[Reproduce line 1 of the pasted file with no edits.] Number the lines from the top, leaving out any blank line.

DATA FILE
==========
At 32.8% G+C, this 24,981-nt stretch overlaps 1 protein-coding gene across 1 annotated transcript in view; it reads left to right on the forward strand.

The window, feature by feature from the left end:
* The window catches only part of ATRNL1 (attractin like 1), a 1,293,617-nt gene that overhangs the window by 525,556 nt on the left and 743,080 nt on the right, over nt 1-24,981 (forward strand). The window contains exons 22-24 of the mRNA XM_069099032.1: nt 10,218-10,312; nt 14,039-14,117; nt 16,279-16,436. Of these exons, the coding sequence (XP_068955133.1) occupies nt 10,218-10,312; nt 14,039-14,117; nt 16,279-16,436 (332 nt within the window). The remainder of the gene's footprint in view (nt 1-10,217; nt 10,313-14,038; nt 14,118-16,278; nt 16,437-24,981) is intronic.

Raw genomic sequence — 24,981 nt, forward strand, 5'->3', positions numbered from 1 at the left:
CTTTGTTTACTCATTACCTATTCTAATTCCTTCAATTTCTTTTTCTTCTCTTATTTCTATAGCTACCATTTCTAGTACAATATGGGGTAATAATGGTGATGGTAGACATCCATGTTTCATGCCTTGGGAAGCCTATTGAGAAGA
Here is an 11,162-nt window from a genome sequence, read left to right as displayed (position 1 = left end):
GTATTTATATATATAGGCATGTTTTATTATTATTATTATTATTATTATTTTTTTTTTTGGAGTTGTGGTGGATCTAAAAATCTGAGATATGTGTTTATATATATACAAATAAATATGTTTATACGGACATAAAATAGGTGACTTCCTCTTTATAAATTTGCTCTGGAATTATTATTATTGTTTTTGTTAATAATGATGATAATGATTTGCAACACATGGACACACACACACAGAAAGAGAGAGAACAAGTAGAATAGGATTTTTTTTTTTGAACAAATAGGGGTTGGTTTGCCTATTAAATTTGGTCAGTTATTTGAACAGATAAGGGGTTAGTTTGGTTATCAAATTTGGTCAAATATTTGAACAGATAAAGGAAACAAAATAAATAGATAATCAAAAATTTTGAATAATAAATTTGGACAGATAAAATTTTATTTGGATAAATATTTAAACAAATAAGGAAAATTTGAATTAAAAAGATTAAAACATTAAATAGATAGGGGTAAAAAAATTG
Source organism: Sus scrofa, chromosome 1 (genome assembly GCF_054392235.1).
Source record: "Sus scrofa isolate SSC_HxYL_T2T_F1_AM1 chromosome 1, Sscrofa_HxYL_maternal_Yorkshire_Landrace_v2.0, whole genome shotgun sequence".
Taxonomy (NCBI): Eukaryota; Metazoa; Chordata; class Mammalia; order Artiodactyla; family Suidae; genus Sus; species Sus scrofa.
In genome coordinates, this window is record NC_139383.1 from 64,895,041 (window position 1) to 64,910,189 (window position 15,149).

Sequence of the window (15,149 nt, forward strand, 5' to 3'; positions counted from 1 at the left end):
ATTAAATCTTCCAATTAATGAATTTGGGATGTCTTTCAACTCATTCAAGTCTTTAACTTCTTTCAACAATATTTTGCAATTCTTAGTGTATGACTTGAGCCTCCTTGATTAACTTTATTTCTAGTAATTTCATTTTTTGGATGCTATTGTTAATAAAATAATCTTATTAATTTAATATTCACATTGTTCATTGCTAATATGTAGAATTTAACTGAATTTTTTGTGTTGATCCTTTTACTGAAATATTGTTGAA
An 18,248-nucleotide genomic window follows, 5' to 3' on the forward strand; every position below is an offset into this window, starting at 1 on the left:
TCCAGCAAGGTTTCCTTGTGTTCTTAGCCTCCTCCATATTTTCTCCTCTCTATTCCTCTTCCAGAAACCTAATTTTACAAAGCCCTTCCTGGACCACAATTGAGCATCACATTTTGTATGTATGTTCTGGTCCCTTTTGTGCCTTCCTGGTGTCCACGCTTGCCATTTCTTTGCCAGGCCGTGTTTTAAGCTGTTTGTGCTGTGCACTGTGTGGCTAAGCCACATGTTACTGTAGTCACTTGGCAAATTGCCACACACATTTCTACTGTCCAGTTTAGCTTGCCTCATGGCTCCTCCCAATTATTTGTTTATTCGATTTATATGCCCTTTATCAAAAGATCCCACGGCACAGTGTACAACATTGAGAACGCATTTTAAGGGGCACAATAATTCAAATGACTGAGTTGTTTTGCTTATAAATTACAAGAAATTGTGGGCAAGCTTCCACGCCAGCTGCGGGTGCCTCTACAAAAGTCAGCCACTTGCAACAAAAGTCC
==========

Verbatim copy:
At 32.8% G+C, this 24,981-nt stretch overlaps 1 protein-coding gene across 1 annotated transcript in view; it reads left to right on the forward strand.